- Anne Kockelkorn
- Anne Kaestle
Duplex Architekten, founded in 2007 in Zurich and with offices in Düsseldorf, Hamburg and, more recently, Paris, have established an international reputation for their designs of varying scale and a wide range of typologies. Their first monograph ‘Rethinking Housing’ examines their approach to housing. Urban scale, the search for new forms of communal living, the importance of community and a collaborative design process are at the heart of Duplex Architekten’s thinking on residential architecture. They are committed to innovative housing construction.
Founded by Anne Kaestle and Dan Schürch, Duplex Architekten consists of a team of around 50 people. Now having four offices, with various partners in each office, the firm is developing a dynamic model. The various independent offices maintain a close substantive and personal relationship. Overlapping constellations within the Duplex Architekten group are constantly being sought, offering a dynamic change of perspective and, at the same time, a reliable common base.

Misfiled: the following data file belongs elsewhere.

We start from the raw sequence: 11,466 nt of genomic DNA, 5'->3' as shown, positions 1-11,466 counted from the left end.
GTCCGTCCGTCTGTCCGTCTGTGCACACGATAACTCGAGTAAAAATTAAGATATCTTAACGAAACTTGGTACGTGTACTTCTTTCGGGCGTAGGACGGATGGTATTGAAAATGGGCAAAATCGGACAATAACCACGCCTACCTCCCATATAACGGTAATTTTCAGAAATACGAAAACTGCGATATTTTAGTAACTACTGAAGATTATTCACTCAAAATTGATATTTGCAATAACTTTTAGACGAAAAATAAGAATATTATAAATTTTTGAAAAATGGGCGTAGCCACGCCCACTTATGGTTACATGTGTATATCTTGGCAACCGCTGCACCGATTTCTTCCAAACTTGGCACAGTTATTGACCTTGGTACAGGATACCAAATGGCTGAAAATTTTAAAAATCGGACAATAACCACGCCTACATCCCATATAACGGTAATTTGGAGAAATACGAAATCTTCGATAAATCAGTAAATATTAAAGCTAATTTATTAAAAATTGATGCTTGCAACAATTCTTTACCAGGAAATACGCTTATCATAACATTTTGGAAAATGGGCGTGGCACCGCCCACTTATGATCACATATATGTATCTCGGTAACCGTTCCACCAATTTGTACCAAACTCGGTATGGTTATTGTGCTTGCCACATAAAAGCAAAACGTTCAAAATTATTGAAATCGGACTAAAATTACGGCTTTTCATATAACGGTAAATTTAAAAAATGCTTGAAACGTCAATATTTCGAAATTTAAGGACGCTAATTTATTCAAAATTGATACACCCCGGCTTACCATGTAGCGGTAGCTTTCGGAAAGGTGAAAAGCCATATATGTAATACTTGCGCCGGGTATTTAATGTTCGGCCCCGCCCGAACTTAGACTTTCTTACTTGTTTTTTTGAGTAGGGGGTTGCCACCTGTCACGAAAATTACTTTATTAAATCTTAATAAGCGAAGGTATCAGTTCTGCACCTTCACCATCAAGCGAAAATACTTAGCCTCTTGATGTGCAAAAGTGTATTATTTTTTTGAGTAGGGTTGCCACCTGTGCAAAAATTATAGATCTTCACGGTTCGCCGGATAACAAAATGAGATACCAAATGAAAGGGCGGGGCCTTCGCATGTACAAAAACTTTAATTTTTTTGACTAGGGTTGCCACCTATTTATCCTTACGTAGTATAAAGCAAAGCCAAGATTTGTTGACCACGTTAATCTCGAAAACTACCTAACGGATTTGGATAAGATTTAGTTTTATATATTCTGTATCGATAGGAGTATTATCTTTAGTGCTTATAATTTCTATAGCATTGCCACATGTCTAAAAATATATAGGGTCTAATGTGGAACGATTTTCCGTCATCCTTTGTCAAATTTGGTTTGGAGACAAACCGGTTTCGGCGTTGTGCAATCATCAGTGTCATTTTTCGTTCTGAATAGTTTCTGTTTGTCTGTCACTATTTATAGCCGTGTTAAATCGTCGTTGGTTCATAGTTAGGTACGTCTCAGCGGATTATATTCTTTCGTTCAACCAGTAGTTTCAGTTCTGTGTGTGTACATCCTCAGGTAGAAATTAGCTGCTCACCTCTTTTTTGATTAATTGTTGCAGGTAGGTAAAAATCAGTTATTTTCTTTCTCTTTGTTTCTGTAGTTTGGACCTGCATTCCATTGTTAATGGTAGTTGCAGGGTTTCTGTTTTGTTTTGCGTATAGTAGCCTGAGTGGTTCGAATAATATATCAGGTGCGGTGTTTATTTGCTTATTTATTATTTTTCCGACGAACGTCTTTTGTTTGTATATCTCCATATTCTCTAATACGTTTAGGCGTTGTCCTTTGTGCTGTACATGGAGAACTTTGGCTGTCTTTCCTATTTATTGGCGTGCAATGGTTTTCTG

Anne Kockelkorn is an architectural historian and urban researcher, interested in the territorial implication and performative potential of architecture. She has worked as a free-lance architectural critic since 2006 and was editor of the journal “Candide – Journal for Architectural Knowledge” from 2012 to 2015.
Anne studied at the École d’Architecture de Paris-Belleville, graduated as an architect from Kunsthochschule Berlin-Weissensee in 2003 and received her PHD from ETH Zurich in 2018. In 2018, she was a visiting professor at the University of Nicosia, Cyprus; from 2019-2020, she co-directed the Master of Advanced Studies programme in History and Theory of Architecture at ETH Zurich. She was until recently at TU Delft, but now teaches at UGent. She leads the research project Cooperative Ecologies. Liberation, land reform and counter-project. What does this entail?
The financialisation of housing and the resulting socio-economic inequality in European cities calls for alternative forms of production and management. One such alternative is the cooperative ownership model. Cooperatives operate within a capitalist housing market but are non-speculative and contribute to the common good. However, the political upheavals of the 20th century and the historical exception of the welfare state prevent an examination of cooperative housing that would highlight its potential maturation. This study analyses the achievements and pitfalls of land reform and cooperative ownership and casts its history and theory in a useful light for the present. It seeks to understand the drivers of cooperative initiatives, articulate the qualities of their socio-spatial, environmental and economic resilience, and make recommendations for their political support.